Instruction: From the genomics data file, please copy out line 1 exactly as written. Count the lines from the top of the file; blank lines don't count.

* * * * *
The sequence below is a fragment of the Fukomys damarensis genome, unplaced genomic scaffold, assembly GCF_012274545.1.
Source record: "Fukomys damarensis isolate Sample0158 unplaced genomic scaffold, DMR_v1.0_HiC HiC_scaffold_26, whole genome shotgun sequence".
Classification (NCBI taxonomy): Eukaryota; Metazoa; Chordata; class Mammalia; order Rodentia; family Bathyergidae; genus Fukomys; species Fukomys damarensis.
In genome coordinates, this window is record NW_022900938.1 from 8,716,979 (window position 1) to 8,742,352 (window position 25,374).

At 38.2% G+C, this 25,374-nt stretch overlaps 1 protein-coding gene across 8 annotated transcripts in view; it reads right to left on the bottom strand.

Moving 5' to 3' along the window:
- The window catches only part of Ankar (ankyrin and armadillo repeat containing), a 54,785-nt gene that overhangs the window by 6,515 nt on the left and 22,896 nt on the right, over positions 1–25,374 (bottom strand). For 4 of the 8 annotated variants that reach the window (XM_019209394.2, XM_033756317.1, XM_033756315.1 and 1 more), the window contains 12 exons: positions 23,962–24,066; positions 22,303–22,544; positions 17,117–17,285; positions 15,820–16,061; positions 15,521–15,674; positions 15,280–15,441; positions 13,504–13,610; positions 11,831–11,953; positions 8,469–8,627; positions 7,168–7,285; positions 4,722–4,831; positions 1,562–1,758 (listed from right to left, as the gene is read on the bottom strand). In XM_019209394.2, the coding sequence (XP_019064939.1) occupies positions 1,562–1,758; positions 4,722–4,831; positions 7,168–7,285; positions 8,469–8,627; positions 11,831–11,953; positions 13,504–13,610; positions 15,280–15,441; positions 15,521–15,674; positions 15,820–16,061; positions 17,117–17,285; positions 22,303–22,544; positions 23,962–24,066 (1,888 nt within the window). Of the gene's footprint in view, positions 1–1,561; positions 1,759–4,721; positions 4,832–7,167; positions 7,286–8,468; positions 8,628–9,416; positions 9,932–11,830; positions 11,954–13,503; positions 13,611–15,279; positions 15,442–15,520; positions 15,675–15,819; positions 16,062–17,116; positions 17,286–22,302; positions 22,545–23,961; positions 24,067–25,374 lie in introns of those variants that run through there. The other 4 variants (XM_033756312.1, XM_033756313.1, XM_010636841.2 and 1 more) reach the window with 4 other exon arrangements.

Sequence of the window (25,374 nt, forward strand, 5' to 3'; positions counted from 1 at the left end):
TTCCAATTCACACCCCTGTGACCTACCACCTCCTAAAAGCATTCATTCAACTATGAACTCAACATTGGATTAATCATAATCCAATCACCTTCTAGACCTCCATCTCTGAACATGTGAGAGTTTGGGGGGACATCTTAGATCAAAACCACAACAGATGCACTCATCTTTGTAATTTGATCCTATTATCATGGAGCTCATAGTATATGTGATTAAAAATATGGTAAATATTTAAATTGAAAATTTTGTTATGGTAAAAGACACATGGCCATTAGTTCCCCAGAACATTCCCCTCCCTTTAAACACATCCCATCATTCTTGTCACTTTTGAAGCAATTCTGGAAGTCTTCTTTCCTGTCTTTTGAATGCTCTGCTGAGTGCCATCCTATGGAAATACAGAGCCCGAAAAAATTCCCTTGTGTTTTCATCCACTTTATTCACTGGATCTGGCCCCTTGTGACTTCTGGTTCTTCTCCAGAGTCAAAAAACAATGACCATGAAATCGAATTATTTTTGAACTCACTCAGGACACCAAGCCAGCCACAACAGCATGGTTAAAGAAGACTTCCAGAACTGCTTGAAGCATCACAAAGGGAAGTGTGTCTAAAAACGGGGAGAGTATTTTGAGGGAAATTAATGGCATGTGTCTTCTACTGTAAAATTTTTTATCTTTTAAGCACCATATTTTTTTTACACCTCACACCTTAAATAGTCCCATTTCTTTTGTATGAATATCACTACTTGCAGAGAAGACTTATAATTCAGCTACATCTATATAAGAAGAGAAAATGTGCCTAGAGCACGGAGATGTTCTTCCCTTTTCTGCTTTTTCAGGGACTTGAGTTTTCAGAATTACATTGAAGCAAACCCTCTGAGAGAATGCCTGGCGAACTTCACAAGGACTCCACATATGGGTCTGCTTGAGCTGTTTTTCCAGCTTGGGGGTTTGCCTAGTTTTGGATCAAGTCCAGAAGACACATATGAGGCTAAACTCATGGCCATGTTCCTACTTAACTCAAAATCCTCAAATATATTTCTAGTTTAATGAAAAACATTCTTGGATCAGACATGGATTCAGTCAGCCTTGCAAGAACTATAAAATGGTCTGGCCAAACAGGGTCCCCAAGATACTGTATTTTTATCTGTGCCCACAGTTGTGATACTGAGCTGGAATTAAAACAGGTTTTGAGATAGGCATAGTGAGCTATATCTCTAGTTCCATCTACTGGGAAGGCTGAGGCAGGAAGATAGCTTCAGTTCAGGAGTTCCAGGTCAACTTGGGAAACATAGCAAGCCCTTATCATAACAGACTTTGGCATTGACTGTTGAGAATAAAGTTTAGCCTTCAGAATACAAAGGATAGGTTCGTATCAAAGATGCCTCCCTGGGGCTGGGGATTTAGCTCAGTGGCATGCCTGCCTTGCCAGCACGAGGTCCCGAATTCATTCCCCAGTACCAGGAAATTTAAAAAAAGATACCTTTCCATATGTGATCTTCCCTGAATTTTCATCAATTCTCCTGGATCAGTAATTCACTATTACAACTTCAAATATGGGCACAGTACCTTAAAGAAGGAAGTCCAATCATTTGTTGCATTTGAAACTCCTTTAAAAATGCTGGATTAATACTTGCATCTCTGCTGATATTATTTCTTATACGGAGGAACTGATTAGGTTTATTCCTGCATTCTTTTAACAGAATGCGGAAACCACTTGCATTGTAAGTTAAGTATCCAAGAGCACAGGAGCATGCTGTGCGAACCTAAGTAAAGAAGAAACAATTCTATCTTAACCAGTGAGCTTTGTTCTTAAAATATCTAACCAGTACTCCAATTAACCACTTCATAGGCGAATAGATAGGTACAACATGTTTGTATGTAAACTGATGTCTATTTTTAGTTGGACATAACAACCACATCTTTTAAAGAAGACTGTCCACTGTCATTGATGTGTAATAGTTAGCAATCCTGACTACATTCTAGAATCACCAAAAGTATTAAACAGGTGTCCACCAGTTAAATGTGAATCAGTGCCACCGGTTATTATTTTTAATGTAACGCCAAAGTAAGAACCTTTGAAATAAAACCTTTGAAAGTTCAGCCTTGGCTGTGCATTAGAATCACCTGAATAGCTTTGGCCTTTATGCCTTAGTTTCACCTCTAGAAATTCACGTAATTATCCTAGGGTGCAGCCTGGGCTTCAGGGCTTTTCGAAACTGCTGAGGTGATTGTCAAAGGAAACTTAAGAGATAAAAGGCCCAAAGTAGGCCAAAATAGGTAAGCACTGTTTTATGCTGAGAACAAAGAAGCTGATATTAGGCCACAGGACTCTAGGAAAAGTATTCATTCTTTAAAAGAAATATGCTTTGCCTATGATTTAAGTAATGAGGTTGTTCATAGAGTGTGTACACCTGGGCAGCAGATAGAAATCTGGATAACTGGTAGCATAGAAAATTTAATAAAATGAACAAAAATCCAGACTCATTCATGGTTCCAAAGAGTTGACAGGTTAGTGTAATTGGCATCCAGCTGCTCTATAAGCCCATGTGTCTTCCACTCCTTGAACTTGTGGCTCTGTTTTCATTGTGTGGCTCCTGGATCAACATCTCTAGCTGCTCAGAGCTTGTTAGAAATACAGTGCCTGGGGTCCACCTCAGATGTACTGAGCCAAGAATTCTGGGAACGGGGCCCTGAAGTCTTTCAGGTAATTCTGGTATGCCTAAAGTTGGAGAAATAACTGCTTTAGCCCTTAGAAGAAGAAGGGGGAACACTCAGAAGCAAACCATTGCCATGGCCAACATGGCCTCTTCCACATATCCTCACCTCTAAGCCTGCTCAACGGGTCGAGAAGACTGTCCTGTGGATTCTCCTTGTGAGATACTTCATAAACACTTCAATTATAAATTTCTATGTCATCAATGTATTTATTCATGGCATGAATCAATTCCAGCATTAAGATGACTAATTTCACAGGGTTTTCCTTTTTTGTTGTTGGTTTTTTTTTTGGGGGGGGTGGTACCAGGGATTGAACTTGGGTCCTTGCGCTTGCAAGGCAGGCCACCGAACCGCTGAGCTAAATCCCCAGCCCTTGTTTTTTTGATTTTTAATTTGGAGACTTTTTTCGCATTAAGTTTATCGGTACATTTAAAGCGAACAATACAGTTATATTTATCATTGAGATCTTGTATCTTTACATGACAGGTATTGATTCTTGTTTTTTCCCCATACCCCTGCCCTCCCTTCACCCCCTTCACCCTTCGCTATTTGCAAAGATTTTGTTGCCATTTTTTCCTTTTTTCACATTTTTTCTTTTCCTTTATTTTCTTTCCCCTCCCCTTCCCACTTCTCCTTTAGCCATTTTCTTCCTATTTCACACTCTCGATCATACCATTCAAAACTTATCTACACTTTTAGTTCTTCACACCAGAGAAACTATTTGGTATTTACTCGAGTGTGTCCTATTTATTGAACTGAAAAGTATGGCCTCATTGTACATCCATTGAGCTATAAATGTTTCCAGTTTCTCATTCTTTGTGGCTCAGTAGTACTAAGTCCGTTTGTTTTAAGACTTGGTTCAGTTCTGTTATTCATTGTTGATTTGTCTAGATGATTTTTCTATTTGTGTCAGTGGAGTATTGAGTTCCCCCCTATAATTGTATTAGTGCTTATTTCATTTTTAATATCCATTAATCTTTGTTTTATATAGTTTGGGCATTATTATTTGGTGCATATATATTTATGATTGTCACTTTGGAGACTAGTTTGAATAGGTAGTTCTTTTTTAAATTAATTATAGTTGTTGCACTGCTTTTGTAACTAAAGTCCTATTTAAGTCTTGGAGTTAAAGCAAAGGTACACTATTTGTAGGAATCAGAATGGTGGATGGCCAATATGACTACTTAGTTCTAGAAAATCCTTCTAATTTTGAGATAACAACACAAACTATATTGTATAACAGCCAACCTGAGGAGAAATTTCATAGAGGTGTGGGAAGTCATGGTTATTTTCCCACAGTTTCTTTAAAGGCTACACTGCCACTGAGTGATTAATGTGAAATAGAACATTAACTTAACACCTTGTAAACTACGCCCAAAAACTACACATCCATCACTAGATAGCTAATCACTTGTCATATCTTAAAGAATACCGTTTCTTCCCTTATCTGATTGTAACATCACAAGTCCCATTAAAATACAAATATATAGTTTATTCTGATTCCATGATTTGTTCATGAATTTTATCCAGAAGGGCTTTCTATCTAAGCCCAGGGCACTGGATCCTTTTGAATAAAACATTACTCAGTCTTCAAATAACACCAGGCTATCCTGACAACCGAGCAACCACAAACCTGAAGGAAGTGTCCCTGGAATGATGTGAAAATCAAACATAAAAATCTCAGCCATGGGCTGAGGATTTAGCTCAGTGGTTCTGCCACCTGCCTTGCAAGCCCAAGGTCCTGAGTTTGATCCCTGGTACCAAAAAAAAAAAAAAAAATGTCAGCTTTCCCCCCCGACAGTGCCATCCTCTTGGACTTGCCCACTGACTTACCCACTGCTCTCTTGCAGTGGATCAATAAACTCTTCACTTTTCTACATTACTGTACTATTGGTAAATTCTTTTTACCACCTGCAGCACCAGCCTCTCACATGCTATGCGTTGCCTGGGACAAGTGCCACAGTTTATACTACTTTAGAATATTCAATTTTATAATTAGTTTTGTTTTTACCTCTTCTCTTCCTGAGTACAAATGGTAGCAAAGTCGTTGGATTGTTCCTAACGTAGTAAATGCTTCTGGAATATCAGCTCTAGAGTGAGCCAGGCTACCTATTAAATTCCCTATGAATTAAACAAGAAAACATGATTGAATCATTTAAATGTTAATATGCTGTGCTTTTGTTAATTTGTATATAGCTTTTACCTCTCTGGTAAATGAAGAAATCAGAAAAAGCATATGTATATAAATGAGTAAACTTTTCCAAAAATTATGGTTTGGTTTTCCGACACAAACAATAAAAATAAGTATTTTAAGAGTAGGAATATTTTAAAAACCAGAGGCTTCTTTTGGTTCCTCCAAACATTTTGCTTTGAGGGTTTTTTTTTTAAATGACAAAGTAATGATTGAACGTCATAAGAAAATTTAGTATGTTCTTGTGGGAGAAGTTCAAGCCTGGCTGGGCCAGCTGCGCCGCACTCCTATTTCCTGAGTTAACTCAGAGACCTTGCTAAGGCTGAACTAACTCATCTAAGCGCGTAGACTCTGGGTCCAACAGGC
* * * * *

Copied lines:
The sequence below is a fragment of the Fukomys damarensis genome, unplaced genomic scaffold, assembly GCF_012274545.1.